Q: What if anything can you reveal or tease about what’s to come on “Frankie Drake?”

 

LLS: Not a lot. I will say that we will see some familiar faces as the series goes on. There are going to be people that pop up that people will definitely recognize. That is all I can say. We have some fun surprises coming up.

 

Q: You have portrayed characters with Mental Health issues as well as characters that deal with positive LGBTQ+ representation, you have provided such important, positive representation. Is an important societal message something that you seek out when deciding what roles you are going to take?

 

LLS: Thank you. I do. It is very important to me. Specifically, with “”Frankie Drake it was very interesting because I had just come off a series called “This Life” and I was looking for something that was very different from that. I really sort of, like to be able to jump into pretty different characters, as opposed to playing the same character back to back. Also, becoming a mother, especially to a daughter. It has changed my whole intention with acting. Before that, for me, my choices had always been an incredibly selfish thing. I chose roles based on whatever genuinely spoke to me and what I could get out of the acting experience – what I could get out of the character. Then, suddenly, I realized I was looking at things from my daughter’s eyes. What can I do that is positive for her to watch? What can I do, what kind of character do I want to portray that she would be proud of? Then, Frankie came along and I was like, “Oh my gosh, this is the most perfect thing.” This show is the thing I am super proud of my mother watching and once my daughter is old enough she is watching. It is good quality television. So, for me, thinking about that is a huge thing. Having someone other than myself to consider. Also, just portraying strong female women is definitely important, now more than ever. That is something that I feel very strongly about and hope that I can continue doing.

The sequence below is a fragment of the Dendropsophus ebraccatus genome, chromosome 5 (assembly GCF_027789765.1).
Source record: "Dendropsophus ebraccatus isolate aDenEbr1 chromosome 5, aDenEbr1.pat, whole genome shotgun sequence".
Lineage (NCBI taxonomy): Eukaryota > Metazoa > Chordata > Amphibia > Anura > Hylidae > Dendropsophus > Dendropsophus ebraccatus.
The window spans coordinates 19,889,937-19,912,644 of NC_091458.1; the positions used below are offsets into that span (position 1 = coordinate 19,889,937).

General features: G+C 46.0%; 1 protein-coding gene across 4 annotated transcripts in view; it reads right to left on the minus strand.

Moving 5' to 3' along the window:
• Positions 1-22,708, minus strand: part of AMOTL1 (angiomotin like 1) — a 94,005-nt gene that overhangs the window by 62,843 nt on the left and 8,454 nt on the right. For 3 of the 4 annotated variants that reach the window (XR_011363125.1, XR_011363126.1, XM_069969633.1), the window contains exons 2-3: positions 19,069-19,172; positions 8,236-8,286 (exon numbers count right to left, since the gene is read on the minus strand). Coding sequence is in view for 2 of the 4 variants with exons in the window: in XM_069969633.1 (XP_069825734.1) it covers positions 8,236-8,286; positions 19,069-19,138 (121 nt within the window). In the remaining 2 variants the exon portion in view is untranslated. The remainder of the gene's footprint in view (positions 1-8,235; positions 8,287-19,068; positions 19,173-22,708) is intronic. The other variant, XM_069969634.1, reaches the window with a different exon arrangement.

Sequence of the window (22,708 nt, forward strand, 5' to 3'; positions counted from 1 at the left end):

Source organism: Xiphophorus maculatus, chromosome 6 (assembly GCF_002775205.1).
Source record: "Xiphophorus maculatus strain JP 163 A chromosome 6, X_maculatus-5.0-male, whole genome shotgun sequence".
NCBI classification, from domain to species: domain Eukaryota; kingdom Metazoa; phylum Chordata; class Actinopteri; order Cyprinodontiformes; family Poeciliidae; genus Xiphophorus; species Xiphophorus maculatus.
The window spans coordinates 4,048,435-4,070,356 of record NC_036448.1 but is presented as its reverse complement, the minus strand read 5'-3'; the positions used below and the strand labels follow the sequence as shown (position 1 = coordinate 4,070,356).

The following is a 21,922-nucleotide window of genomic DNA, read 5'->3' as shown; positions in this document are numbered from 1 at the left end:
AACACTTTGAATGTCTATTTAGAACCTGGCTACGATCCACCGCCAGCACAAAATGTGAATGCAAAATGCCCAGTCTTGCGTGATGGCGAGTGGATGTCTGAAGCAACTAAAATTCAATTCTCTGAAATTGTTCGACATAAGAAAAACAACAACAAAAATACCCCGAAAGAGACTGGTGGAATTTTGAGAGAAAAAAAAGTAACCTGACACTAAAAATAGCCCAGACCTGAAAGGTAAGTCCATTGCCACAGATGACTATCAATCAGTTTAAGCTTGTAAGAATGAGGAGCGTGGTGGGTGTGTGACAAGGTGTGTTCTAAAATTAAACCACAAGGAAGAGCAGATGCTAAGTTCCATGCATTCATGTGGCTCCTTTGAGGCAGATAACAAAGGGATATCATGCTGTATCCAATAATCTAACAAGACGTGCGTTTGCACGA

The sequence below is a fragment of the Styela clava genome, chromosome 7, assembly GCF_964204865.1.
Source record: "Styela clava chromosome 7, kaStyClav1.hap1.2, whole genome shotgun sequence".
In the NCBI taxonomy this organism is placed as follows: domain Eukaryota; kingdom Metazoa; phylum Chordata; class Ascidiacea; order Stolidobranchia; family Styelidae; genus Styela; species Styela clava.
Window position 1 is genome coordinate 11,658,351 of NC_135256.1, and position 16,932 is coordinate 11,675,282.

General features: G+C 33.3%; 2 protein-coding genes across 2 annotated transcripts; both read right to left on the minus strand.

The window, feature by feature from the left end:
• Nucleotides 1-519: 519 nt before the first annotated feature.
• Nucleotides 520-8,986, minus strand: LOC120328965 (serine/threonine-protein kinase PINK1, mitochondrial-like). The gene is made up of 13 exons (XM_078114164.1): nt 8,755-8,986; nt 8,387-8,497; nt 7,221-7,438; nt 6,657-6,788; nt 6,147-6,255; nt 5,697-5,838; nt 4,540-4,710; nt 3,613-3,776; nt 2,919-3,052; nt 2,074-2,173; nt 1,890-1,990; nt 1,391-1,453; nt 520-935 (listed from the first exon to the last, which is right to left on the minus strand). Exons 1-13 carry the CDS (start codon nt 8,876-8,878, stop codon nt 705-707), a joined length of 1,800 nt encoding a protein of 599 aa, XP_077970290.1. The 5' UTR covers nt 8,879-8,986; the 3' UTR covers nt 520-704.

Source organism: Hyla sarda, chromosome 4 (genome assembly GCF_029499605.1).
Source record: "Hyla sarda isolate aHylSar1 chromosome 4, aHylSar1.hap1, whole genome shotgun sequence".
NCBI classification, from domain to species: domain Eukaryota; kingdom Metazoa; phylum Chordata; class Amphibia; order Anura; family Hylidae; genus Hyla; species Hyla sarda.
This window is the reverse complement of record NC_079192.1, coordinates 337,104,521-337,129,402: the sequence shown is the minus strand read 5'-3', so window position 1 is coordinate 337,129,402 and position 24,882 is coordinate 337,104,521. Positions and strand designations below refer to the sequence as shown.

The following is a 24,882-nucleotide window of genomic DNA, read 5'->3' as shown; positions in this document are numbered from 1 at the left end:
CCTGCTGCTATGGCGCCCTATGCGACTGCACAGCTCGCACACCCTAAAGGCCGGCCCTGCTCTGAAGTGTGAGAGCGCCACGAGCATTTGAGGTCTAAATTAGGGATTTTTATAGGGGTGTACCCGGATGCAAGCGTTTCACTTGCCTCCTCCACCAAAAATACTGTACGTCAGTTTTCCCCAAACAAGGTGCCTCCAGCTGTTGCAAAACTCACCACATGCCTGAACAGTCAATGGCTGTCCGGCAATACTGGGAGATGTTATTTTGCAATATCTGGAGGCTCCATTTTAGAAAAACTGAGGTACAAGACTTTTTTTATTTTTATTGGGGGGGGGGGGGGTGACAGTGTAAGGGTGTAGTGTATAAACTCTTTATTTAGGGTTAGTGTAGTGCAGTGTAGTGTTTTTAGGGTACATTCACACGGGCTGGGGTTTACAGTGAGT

Q: What do you hope the fans will take away from watching “Frankie Drake?”

 

LLS: I hope they have fun. I hope they will sit down and just really enjoy themselves. It is just an incredibly positive show with a lot of really great messages throughout. There is a lot of fun, action and adventure. There is a lot of female empowerment throughout as well. I hope that they have a really enjoyable hour of entertainment.

 

Q: You have played so many fierce, flawed, vulnerable, multi-layered women. What is it about these characters that you relate to and that resonate with you?

 

LLS: For me, dealing with things like their mental illness or their addiction. You know, all of those things, it is important to showcase those things. But also I really like to play characters that are outside of myself. Playing myself is really not very exciting for me. [laughs] I am not exactly an adrenaline junkie. So, for me, to be able to jump into the shoes of someone who is and to sort of have to wrap my head around what that means and who that person is, is really exciting. It is the same with any kind of flaw or also really great trait. I tend to look for traits in characters that I don’t necessarily have or don’t have a lot of – to have an excuse to delve into that world and have a little bit more knowledge about those things.

 

Q: I have to say, I have seen you in almost every role you have played and when I see you in all of these different roles, never once have I said, “Oh that character is just like Lara Perkins or Emma, just in a different story.” You are just so completely different and captivating and unique in each individual role that I never associate one with another.

 

LLS: That is the biggest compliment I can get! That is always my goal, to do exactly that. To try and delve in and just be physically very different from the last role. Look different, just have a different whole persona. Because, for me, personally, that is what acting is all about. That is sort of what is most important to me is to change with each part and not have your audience member go “oh look there is Lauren, doing what she does all the time.”

 

Q: What Hogwarts house do you think you would be sorted into?

 

LLS: Oh my gosh. Wait a minute. I am the worst with this. [laughs] We are talking Harry Potter? [laughs]

 

Q: There are four houses.

 

LLS: I would have to say Ravenclaw.

 

Time for some Quick-Fire Questions:

  • Favorite color?
    • Orange
  • Favorite 6 movies?
    • The Never Ending Story
    • Labyrinth
    • Dark Crystal
    • Requiem For a Dream
    • The Piano Teacher
  • Go-to snack?
    • Chips
  • Go-to karaoke song?
    • Eye of the Tiger
  • Favorite holiday?
    • Christmas

 

FRANKIE DRAKE MYSTERIES  airs MONDAYS at 9 P.M. (9:30 NT) on CBC and is available for streaming on the CBC TV APP and at CBC.CA/WATCH